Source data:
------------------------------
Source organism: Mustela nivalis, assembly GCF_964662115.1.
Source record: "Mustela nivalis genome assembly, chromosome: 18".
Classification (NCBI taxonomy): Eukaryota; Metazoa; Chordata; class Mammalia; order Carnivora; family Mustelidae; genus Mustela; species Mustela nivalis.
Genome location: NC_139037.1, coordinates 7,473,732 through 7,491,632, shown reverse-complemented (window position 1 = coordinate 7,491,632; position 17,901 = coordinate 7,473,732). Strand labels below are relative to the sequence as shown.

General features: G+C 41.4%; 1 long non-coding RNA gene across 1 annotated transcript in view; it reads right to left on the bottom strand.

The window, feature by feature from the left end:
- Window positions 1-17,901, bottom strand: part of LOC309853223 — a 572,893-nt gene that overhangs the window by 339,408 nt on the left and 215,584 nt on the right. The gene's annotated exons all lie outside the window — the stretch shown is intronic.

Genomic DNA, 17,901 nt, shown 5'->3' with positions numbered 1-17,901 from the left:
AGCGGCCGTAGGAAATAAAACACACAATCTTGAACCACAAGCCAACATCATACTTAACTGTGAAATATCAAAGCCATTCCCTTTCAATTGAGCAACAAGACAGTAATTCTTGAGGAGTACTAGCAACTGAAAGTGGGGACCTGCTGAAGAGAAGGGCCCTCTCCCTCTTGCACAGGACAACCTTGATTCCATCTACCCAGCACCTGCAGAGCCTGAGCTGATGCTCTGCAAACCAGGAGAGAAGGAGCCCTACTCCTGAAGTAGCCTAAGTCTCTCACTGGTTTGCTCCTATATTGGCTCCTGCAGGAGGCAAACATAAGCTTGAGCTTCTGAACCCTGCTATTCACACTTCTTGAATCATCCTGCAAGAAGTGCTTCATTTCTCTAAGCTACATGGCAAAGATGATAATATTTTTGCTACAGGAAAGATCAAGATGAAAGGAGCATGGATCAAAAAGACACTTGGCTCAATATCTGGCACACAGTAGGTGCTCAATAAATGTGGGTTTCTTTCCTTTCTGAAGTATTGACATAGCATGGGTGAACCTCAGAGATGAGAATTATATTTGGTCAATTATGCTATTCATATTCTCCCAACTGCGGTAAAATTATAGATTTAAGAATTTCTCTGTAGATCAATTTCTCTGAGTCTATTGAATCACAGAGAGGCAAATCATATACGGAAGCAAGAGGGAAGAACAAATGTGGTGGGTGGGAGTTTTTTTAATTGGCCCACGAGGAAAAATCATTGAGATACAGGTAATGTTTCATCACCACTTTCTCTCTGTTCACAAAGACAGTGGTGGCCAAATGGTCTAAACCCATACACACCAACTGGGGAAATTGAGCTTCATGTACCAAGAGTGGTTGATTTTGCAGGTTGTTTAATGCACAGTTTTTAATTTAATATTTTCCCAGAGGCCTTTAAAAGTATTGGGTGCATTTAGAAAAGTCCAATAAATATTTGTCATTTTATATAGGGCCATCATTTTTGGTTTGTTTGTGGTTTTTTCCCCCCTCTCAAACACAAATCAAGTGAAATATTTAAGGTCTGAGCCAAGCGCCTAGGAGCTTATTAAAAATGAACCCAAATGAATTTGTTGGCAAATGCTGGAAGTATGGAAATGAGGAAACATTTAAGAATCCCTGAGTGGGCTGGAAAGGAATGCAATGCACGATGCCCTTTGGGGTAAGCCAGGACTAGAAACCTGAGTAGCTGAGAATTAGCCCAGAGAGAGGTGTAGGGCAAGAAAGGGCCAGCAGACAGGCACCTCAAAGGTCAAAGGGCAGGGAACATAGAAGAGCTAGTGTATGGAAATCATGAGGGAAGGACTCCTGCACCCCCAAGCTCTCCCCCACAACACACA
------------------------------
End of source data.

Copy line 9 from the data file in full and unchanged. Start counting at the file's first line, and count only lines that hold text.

AGCGGCCGTAGGAAATAAAACACACAATCTTGAACCACAAGCCAACATCATACTTAACTGTGAAATATCAAAGCCATTCCCTTTCAATTGAGCAACAAGACAGTAATTCTTGAGGAGTACTAGCAACTGAAAGTGGGGACCTGCTGAAGAGAAGGGCCCTCTCCCTCTTGCACAGGACAACCTTGATTCCATCTACCCAGCACCTGCAGAGCCTGAGCTGATGCTCTGCAAACCAGGAGAGAAGGAGCCCTACTCCTGAAGTAGCCTAAGTCTCTCACTGGTTTGCTCCTATATTGGCTCCTGCAGGAGGCAAACATAAGCTTGAGCTTCTGAACCCTGCTATTCACACTTCTTGAATCATCCTGCAAGAAGTGCTTCATTTCTCTAAGCTACATGGCAAAGATGATAATATTTTTGCTACAGGAAAGATCAAGATGAAAGGAGCATGGATCAAAAAGACACTTGGCTCAATATCTGGCACACAGTAGGTGCTCAATAAATGTGGGTTTCTTTCCTTTCTGAAGTATTGACATAGCATGGGTGAACCTCAGAGATGAGAATTATATTTGGTCAATTATGCTATTCATATTCTCCCAACTGCGGTAAAATTATAGATTTAAGAATTTCTCTGTAGATCAATTTCTCTGAGTCTATTGAATCACAGAGAGGCAAATCATATACGGAAGCAAGAGGGAAGAACAAATGTGGTGGGTGGGAGTTTTTTTAATTGGCCCACGAGGAAAAATCATTGAGATACAGGTAATGTTTCATCACCACTTTCTCTCTGTTCACAAAGACAGTGGTGGCCAAATGGTCTAAACCCATACACACCAACTGGGGAAATTGAGCTTCATGTACCAAGAGTGGTTGATTTTGCAGGTTGTTTAATGCACAGTTTTTAATTTAATATTTTCCCAGAGGCCTTTAAAAGTATTGGGTGCATTTAGAAAAGTCCAATAAATATTTGTCATTTTATATAGGGCCATCATTTTTGGTTTGTTTGTGGTTTTTTCCCCCCTCTCAAACACAAATCAAGTGAAATATTTAAGGTCTGAGCCAAGCGCCTAGGAGCTTATTAAAAATGAACCCAAATGAATTTGTTGGCAAATGCTGGAAGTATGGAAATGAGGAAACATTTAAGAATCCCTGAGTGGGCTGGAAAGGAATGCAATGCACGATGCCCTTTGGGGTAAGCCAGGACTAGAAACCTGAGTAGCTGAGAATTAGCCCAGAGAGAGGTGTAGGGCAAGAAAGGGCCAGCAGACAGGCACCTCAAAGGTCAAAGGGCAGGGAACATAGAAGAGCTAGTGTATGGAAATCATGAGGGAAGGACTCCTGCACCCCCAAGCTCTCCCCCACAACACACA